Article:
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Perception Vs. Reality

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  • Perception Vs. Reality

    I'm too lazy to go searching to see if I did this before,so here goes...

    During the course of our mutual study of the Case, we've seen numerous photographs and read just as many descriptions of individuals and events in the WM.

    What I wanted to set up here is a thread for discussing the impact of some items ( photos,articles,etc) and how it affects our individual perception of the individual or event it relates to.

    Lets start with the photograph of Montague Druitt.

    At first glance or even after a few glances...Druitt gives the impression ( and this is my perception,of course) of being a scholarly young man...somewhat thin and neatly groomed.

    This obviously is just one photograph and is by no means the "way' he was all the time. Yet, I think we tend ( my perception) to always see him that way.

    Do you get my drift? Do you have something in mind as well?

    Whats your view on how photographs or even caricatures ( Kosminski as an example ) affects us on how we percieve these individuals to have been? Not that we use this perception when we research the individuals, but only in how we see them.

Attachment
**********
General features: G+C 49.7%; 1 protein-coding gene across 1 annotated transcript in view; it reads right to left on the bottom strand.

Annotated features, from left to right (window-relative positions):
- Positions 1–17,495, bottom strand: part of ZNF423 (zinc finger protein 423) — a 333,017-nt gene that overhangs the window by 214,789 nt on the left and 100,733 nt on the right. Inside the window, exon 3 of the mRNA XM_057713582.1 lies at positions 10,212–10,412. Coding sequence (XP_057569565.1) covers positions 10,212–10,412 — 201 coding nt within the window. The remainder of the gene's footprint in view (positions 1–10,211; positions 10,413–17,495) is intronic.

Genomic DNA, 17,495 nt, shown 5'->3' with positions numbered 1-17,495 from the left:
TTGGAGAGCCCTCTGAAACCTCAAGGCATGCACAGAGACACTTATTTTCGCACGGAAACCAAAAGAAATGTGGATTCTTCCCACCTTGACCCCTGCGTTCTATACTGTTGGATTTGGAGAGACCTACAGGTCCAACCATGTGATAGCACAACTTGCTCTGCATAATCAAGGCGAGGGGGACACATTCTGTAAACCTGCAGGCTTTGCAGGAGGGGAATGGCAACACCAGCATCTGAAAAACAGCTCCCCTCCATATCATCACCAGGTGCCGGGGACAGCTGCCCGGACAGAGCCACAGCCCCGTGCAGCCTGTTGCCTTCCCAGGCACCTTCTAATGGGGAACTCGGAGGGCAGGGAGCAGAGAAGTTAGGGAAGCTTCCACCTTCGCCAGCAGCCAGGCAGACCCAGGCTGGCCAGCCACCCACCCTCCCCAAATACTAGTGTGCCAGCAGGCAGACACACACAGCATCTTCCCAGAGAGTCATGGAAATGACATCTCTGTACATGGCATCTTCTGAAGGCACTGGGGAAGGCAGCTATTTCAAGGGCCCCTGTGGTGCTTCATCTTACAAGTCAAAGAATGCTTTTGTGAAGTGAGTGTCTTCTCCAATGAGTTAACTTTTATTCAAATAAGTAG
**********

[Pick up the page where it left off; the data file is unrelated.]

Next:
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  • #2
    An interesting notion there How.

    Kellys picture has obviously skewed our perception of her.

    The Filthy Sod Chapman is one fellow who's picture probably does him justice and yet eveil fecker that he seems in his piccies .... he still had more success with the ladies than one would think he would get given his piicture making him look like a woman killing nutter so even though his picture fits what we might would seem it does not give a full desscription of the man he was.

    Then again I imagine that if there was a picture of Barnett or GH or whoever, they to would look like dastards in the way that men in B+W photos with taches and bowler hats often tend to do. It is like the way one cannot look at a picture of WWI generals with their gaiters and whipcord and not think "stuck up bounder and a military failure" even though many of them werent by all accounts.

    Unfortuntely for Monty....I still think he looks like a shifty shirt lifter or at least someone who got the sticky end of someones wicket at school. His picture only reinforces my opinion that he was fired for been a bit pervy and yet many pics of willowy young Victorian chaps look that way for some reason.